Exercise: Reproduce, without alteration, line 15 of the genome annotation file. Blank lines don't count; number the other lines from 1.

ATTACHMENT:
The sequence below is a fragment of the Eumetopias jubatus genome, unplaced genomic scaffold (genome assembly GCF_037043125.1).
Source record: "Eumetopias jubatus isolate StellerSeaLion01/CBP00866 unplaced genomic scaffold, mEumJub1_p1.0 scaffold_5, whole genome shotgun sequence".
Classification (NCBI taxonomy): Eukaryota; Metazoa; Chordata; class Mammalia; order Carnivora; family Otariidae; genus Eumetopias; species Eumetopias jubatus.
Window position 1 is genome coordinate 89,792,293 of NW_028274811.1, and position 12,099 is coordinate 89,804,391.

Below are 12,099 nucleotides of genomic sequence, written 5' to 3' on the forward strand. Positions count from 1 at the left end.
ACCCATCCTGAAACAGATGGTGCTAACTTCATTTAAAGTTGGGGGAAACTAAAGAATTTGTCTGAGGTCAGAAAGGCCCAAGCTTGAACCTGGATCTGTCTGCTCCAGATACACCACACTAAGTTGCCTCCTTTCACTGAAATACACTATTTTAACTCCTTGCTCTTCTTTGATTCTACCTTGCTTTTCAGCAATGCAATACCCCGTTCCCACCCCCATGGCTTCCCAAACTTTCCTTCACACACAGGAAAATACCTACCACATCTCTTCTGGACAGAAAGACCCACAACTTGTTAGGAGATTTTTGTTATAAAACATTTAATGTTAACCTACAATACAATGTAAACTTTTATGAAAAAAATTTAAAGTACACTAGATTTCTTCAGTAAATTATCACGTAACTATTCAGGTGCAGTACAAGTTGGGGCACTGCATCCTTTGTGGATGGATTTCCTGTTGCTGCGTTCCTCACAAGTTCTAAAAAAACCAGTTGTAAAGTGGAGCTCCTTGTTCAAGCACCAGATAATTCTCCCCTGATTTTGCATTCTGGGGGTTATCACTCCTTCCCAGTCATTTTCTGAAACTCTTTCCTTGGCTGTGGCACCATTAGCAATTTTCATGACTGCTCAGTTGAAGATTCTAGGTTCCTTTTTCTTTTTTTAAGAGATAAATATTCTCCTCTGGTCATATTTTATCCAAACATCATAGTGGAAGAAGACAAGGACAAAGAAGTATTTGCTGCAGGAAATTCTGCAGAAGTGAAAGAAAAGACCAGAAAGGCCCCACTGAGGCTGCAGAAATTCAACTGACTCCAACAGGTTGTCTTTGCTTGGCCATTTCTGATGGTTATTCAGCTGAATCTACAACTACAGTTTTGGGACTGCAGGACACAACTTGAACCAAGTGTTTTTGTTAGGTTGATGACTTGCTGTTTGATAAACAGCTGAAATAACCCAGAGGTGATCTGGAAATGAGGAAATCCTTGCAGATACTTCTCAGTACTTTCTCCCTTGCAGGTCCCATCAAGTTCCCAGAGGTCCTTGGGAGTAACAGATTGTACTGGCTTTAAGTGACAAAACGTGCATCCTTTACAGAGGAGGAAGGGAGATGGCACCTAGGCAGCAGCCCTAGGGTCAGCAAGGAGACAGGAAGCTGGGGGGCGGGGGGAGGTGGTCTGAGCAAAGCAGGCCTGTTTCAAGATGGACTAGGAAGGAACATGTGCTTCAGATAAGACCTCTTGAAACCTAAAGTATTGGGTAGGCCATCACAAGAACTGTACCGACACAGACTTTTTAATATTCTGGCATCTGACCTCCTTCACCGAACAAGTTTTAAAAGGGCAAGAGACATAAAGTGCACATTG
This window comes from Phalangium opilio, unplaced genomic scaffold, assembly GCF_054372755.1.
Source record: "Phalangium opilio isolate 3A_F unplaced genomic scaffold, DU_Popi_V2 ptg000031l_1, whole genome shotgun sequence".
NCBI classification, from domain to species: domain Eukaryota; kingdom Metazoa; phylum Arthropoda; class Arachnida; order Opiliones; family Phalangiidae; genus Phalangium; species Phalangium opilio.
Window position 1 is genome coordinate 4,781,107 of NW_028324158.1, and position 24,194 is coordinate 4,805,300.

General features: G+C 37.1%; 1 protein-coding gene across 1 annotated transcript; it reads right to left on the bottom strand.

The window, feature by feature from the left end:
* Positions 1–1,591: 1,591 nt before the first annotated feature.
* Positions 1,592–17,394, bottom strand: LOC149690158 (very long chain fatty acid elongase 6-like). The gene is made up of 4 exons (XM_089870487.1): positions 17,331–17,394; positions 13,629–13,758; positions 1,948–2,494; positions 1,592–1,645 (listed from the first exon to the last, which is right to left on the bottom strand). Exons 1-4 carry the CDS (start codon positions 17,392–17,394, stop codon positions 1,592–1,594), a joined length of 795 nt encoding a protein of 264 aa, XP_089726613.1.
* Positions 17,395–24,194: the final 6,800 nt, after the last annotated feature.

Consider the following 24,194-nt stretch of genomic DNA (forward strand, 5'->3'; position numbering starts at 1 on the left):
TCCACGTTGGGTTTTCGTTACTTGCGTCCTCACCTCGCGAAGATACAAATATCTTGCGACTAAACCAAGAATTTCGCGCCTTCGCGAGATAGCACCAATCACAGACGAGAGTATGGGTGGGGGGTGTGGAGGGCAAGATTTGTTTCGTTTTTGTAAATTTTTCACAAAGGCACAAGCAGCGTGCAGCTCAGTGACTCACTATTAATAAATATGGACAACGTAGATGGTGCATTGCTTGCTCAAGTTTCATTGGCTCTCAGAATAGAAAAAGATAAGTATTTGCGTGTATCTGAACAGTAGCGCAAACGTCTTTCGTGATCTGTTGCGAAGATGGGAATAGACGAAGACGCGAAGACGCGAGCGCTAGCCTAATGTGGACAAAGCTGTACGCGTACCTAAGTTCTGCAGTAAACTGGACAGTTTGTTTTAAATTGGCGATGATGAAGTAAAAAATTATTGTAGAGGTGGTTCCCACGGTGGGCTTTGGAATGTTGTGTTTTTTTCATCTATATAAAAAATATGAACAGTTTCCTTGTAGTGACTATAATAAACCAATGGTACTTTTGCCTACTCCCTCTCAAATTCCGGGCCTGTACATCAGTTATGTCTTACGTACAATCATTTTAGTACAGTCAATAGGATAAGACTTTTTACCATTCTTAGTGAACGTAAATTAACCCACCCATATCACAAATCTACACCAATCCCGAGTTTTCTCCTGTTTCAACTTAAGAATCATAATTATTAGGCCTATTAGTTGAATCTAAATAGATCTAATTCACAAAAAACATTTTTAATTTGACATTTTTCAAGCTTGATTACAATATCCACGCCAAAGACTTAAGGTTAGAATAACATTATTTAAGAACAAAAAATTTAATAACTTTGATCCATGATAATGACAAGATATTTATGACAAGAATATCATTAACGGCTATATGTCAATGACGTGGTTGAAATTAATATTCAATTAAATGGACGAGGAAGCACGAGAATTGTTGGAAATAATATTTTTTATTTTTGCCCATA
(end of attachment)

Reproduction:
* Positions 17,395–24,194: the final 6,800 nt, after the last annotated feature.